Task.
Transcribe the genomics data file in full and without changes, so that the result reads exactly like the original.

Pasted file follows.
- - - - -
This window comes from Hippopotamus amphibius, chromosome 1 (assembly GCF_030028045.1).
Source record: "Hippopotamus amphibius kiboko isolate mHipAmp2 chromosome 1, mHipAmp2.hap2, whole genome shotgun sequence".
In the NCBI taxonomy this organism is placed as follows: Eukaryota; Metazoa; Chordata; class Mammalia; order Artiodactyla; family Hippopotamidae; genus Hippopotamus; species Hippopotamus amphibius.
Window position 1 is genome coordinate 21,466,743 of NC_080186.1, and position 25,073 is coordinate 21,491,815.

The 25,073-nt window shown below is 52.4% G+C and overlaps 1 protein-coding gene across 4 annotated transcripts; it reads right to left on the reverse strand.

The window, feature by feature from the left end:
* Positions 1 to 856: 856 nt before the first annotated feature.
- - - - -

This window comes from Hippopotamus amphibius, chromosome 1 (assembly GCF_030028045.1).
Source record: "Hippopotamus amphibius kiboko isolate mHipAmp2 chromosome 1, mHipAmp2.hap2, whole genome shotgun sequence".
In the NCBI taxonomy this organism is placed as follows: Eukaryota; Metazoa; Chordata; class Mammalia; order Artiodactyla; family Hippopotamidae; genus Hippopotamus; species Hippopotamus amphibius.
Window position 1 is genome coordinate 21,466,743 of NC_080186.1, and position 25,073 is coordinate 21,491,815.

The 25,073-nt window shown below is 52.4% G+C and overlaps 1 protein-coding gene across 4 annotated transcripts; it reads right to left on the reverse strand.

The window, feature by feature from the left end:
* Positions 1 to 856: 856 nt before the first annotated feature.